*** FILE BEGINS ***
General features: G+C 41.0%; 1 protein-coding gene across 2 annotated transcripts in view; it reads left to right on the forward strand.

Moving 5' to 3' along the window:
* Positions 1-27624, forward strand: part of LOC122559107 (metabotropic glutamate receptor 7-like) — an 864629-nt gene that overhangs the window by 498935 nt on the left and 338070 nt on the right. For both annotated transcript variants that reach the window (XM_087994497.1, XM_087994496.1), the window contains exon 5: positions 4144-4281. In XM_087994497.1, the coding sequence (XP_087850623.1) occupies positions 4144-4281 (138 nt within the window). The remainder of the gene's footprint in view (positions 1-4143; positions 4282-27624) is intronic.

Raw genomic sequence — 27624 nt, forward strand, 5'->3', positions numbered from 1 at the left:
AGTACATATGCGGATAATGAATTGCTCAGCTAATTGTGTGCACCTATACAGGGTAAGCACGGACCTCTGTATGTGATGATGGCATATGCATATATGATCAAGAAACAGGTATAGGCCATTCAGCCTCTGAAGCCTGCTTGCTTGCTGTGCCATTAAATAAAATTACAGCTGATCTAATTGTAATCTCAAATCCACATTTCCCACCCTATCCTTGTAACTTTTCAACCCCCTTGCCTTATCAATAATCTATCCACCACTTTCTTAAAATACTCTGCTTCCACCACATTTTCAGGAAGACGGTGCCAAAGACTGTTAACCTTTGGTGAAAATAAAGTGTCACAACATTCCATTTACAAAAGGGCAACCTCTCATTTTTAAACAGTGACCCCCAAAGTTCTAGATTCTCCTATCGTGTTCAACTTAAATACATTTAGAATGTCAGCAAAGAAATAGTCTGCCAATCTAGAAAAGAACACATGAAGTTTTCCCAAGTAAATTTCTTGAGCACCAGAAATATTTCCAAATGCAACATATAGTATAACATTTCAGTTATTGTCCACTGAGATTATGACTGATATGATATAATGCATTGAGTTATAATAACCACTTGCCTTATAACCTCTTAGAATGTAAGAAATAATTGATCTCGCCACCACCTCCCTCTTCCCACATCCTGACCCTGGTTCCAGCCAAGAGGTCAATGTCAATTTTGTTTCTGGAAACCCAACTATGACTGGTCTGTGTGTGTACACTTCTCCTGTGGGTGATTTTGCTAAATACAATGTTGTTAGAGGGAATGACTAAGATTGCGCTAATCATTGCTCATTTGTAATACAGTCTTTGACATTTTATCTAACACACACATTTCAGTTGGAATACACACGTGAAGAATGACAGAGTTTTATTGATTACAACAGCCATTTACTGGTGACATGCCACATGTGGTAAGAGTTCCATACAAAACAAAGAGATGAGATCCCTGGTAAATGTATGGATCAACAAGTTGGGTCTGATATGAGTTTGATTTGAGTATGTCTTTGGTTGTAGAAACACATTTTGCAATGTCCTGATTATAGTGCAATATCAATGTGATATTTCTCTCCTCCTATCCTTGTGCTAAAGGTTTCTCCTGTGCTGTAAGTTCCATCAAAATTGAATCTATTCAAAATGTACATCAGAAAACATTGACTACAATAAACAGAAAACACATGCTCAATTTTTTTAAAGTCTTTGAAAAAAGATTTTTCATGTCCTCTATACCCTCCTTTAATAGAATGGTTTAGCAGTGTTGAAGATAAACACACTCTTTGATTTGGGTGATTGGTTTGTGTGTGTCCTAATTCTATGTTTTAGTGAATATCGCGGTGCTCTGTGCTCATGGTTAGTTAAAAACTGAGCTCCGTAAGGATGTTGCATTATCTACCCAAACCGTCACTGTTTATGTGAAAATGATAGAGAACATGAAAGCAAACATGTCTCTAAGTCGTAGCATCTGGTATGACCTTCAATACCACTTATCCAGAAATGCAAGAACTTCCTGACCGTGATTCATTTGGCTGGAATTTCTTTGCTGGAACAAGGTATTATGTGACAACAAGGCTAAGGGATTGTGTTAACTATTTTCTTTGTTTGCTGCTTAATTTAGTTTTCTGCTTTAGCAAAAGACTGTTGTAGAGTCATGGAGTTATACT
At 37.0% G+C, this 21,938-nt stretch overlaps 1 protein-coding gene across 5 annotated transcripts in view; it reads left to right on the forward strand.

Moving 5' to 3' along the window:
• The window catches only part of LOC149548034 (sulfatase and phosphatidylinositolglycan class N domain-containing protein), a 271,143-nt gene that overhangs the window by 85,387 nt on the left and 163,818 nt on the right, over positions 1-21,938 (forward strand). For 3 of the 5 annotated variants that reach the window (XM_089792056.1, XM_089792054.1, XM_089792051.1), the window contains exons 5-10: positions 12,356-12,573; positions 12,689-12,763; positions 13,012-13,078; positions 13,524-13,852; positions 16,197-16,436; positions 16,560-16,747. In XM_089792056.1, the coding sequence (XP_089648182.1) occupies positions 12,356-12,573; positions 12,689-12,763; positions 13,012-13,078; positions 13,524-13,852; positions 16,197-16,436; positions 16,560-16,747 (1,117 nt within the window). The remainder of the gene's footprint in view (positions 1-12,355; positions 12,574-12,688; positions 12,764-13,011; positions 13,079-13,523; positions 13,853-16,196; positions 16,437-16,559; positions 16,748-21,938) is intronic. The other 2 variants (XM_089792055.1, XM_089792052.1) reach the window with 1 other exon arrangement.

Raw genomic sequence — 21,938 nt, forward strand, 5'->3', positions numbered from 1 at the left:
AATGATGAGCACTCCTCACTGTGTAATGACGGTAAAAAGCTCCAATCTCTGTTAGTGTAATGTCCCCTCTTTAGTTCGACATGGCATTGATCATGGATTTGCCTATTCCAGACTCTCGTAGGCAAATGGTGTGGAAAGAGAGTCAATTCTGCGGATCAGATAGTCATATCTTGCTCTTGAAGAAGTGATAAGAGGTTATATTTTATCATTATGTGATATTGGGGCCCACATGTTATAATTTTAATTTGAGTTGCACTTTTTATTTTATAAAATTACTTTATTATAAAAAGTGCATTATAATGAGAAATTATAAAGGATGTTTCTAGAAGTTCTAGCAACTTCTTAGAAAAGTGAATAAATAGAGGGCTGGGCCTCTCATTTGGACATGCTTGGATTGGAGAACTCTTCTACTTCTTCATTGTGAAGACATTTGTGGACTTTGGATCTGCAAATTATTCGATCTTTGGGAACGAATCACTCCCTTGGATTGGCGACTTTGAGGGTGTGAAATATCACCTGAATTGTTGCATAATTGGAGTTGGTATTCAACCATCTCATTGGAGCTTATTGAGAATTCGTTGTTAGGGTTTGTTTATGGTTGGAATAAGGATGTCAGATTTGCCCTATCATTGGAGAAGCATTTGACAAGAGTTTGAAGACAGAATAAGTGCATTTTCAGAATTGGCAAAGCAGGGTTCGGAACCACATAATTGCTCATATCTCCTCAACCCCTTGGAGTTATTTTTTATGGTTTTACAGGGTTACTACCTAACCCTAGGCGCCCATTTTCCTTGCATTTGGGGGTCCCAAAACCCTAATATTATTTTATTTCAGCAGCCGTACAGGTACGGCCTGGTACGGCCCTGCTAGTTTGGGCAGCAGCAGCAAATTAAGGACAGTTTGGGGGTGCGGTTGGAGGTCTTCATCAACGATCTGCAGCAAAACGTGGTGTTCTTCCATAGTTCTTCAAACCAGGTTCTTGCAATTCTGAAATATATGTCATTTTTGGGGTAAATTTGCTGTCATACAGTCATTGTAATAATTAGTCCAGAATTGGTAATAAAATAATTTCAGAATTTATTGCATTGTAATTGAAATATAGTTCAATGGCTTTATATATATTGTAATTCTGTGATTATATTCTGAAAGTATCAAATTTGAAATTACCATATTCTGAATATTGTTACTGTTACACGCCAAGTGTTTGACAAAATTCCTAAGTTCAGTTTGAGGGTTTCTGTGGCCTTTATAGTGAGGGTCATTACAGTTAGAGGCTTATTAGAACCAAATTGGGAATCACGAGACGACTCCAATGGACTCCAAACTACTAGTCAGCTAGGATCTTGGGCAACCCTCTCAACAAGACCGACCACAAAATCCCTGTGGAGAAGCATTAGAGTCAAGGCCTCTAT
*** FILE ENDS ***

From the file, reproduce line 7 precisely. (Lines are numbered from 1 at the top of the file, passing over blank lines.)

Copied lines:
Moving 5' to 3' along the window: